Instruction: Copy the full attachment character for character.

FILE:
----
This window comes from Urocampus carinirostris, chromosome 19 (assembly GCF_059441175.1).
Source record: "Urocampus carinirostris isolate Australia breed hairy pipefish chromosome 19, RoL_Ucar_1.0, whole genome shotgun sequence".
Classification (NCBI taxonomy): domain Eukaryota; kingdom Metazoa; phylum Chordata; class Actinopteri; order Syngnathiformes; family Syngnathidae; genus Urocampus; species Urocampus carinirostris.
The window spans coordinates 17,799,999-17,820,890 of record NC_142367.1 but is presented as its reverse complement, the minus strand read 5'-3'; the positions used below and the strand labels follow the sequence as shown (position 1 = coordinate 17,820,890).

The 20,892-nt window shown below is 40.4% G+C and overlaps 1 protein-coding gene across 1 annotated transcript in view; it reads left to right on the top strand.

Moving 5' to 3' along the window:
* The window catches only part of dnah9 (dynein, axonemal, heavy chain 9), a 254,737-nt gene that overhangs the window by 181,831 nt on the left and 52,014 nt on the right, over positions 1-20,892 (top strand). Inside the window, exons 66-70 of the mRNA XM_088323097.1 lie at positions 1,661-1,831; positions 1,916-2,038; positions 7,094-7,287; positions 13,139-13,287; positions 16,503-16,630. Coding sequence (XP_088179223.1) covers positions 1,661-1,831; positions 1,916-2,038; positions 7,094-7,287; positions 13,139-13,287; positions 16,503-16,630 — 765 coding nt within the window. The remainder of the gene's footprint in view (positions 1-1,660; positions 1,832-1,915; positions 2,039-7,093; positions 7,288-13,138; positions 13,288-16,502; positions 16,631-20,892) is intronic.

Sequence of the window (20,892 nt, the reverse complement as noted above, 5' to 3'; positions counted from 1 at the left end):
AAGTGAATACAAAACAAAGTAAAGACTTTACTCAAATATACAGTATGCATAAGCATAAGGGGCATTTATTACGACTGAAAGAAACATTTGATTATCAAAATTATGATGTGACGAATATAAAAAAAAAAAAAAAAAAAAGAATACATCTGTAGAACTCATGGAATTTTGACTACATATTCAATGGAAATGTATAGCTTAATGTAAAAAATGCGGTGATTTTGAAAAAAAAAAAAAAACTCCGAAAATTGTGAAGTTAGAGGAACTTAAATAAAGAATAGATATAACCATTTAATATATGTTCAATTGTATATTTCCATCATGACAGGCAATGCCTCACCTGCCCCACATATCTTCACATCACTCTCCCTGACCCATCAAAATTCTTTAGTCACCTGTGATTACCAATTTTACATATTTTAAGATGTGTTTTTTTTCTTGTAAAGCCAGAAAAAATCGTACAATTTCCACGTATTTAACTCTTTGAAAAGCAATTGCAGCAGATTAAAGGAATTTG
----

This window comes from Urocampus carinirostris, chromosome 19 (assembly GCF_059441175.1).
Source record: "Urocampus carinirostris isolate Australia breed hairy pipefish chromosome 19, RoL_Ucar_1.0, whole genome shotgun sequence".
Classification (NCBI taxonomy): domain Eukaryota; kingdom Metazoa; phylum Chordata; class Actinopteri; order Syngnathiformes; family Syngnathidae; genus Urocampus; species Urocampus carinirostris.
The window spans coordinates 17,799,999-17,820,890 of record NC_142367.1 but is presented as its reverse complement, the minus strand read 5'-3'; the positions used below and the strand labels follow the sequence as shown (position 1 = coordinate 17,820,890).

The 20,892-nt window shown below is 40.4% G+C and overlaps 1 protein-coding gene across 1 annotated transcript in view; it reads left to right on the top strand.

Moving 5' to 3' along the window:
* The window catches only part of dnah9 (dynein, axonemal, heavy chain 9), a 254,737-nt gene that overhangs the window by 181,831 nt on the left and 52,014 nt on the right, over positions 1-20,892 (top strand). Inside the window, exons 66-70 of the mRNA XM_088323097.1 lie at positions 1,661-1,831; positions 1,916-2,038; positions 7,094-7,287; positions 13,139-13,287; positions 16,503-16,630. Coding sequence (XP_088179223.1) covers positions 1,661-1,831; positions 1,916-2,038; positions 7,094-7,287; positions 13,139-13,287; positions 16,503-16,630 — 765 coding nt within the window. The remainder of the gene's footprint in view (positions 1-1,660; positions 1,832-1,915; positions 2,039-7,093; positions 7,288-13,138; positions 13,288-16,502; positions 16,631-20,892) is intronic.

Sequence of the window (20,892 nt, the reverse complement as noted above, 5' to 3'; positions counted from 1 at the left end):
AAGTGAATACAAAACAAAGTAAAGACTTTACTCAAATATACAGTATGCATAAGCATAAGGGGCATTTATTACGACTGAAAGAAACATTTGATTATCAAAATTATGATGTGACGAATATAAAAAAAAAAAAAAAAAAAAGAATACATCTGTAGAACTCATGGAATTTTGACTACATATTCAATGGAAATGTATAGCTTAATGTAAAAAATGCGGTGATTTTGAAAAAAAAAAAAAAACTCCGAAAATTGTGAAGTTAGAGGAACTTAAATAAAGAATAGATATAACCATTTAATATATGTTCAATTGTATATTTCCATCATGACAGGCAATGCCTCACCTGCCCCACATATCTTCACATCACTCTCCCTGACCCATCAAAATTCTTTAGTCACCTGTGATTACCAATTTTACATATTTTAAGATGTGTTTTTTTTCTTGTAAAGCCAGAAAAAATCGTACAATTTCCACGTATTTAACTCTTTGAAAAGCAATTGCAGCAGATTAAAGGAATTTG